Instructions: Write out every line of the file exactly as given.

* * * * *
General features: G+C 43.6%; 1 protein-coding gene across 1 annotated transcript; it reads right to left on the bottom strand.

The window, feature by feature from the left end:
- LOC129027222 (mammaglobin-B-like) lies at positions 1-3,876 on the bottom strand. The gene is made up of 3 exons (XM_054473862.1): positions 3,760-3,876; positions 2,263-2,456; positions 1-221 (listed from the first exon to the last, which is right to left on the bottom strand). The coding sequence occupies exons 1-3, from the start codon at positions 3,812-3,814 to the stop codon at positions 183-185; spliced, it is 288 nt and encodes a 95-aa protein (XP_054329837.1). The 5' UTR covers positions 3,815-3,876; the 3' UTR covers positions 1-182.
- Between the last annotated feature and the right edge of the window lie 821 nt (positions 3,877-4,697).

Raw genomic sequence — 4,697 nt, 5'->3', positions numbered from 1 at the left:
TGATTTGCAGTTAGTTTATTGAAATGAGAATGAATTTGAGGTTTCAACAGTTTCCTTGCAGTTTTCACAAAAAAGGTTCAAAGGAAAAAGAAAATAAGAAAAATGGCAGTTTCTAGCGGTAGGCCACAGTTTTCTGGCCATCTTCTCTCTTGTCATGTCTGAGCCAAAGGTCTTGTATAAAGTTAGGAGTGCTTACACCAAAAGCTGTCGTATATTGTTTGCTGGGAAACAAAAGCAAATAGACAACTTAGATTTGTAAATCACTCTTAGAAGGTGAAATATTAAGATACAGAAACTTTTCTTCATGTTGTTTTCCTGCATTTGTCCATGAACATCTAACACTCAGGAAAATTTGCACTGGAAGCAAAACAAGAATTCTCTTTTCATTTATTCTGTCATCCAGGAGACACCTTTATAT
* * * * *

General features: G+C 43.6%; 1 protein-coding gene across 1 annotated transcript; it reads right to left on the bottom strand.

The window, feature by feature from the left end:
- LOC129027222 (mammaglobin-B-like) lies at positions 1-3,876 on the bottom strand. The gene is made up of 3 exons (XM_054473862.1): positions 3,760-3,876; positions 2,263-2,456; positions 1-221 (listed from the first exon to the last, which is right to left on the bottom strand). The coding sequence occupies exons 1-3, from the start codon at positions 3,812-3,814 to the stop codon at positions 183-185; spliced, it is 288 nt and encodes a 95-aa protein (XP_054329837.1). The 5' UTR covers positions 3,815-3,876; the 3' UTR covers positions 1-182.
- Between the last annotated feature and the right edge of the window lie 821 nt (positions 3,877-4,697).

Raw genomic sequence — 4,697 nt, 5'->3', positions numbered from 1 at the left:
TGATTTGCAGTTAGTTTATTGAAATGAGAATGAATTTGAGGTTTCAACAGTTTCCTTGCAGTTTTCACAAAAAAGGTTCAAAGGAAAAAGAAAATAAGAAAAATGGCAGTTTCTAGCGGTAGGCCACAGTTTTCTGGCCATCTTCTCTCTTGTCATGTCTGAGCCAAAGGTCTTGTATAAAGTTAGGAGTGCTTACACCAAAAGCTGTCGTATATTGTTTGCTGGGAAACAAAAGCAAATAGACAACTTAGATTTGTAAATCACTCTTAGAAGGTGAAATATTAAGATACAGAAACTTTTCTTCATGTTGTTTTCCTGCATTTGTCCATGAACATCTAACACTCAGGAAAATTTGCACTGGAAGCAAAACAAGAATTCTCTTTTCATTTATTCTGTCATCCAGGAGACACCTTTATAT